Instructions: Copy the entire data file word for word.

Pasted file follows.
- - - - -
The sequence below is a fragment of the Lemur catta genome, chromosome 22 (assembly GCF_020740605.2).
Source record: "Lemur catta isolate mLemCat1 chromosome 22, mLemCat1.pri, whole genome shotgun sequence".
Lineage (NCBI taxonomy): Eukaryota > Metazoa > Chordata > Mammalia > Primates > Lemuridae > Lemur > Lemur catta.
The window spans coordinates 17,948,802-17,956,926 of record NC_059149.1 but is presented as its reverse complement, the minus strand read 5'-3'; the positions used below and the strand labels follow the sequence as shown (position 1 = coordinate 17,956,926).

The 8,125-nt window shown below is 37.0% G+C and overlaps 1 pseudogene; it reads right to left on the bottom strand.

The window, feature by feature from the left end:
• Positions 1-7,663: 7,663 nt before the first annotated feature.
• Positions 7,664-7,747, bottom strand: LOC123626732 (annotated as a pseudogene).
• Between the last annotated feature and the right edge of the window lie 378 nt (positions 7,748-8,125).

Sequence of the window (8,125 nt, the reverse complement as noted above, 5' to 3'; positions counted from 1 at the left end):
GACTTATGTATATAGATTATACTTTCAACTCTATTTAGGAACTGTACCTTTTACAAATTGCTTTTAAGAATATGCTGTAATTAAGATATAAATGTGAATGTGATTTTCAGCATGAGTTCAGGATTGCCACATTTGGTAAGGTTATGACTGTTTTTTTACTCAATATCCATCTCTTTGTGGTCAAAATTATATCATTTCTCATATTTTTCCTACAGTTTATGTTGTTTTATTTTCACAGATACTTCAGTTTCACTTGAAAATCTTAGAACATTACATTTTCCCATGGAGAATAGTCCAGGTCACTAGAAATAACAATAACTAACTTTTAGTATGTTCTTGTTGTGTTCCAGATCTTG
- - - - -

The sequence below is a fragment of the Lemur catta genome, chromosome 22 (assembly GCF_020740605.2).
Source record: "Lemur catta isolate mLemCat1 chromosome 22, mLemCat1.pri, whole genome shotgun sequence".
Lineage (NCBI taxonomy): Eukaryota > Metazoa > Chordata > Mammalia > Primates > Lemuridae > Lemur > Lemur catta.
The window spans coordinates 17,948,802-17,956,926 of record NC_059149.1 but is presented as its reverse complement, the minus strand read 5'-3'; the positions used below and the strand labels follow the sequence as shown (position 1 = coordinate 17,956,926).

The 8,125-nt window shown below is 37.0% G+C and overlaps 1 pseudogene; it reads right to left on the bottom strand.

The window, feature by feature from the left end:
• Positions 1-7,663: 7,663 nt before the first annotated feature.
• Positions 7,664-7,747, bottom strand: LOC123626732 (annotated as a pseudogene).
• Between the last annotated feature and the right edge of the window lie 378 nt (positions 7,748-8,125).

Sequence of the window (8,125 nt, the reverse complement as noted above, 5' to 3'; positions counted from 1 at the left end):
GACTTATGTATATAGATTATACTTTCAACTCTATTTAGGAACTGTACCTTTTACAAATTGCTTTTAAGAATATGCTGTAATTAAGATATAAATGTGAATGTGATTTTCAGCATGAGTTCAGGATTGCCACATTTGGTAAGGTTATGACTGTTTTTTTACTCAATATCCATCTCTTTGTGGTCAAAATTATATCATTTCTCATATTTTTCCTACAGTTTATGTTGTTTTATTTTCACAGATACTTCAGTTTCACTTGAAAATCTTAGAACATTACATTTTCCCATGGAGAATAGTCCAGGTCACTAGAAATAACAATAACTAACTTTTAGTATGTTCTTGTTGTGTTCCAGATCTTG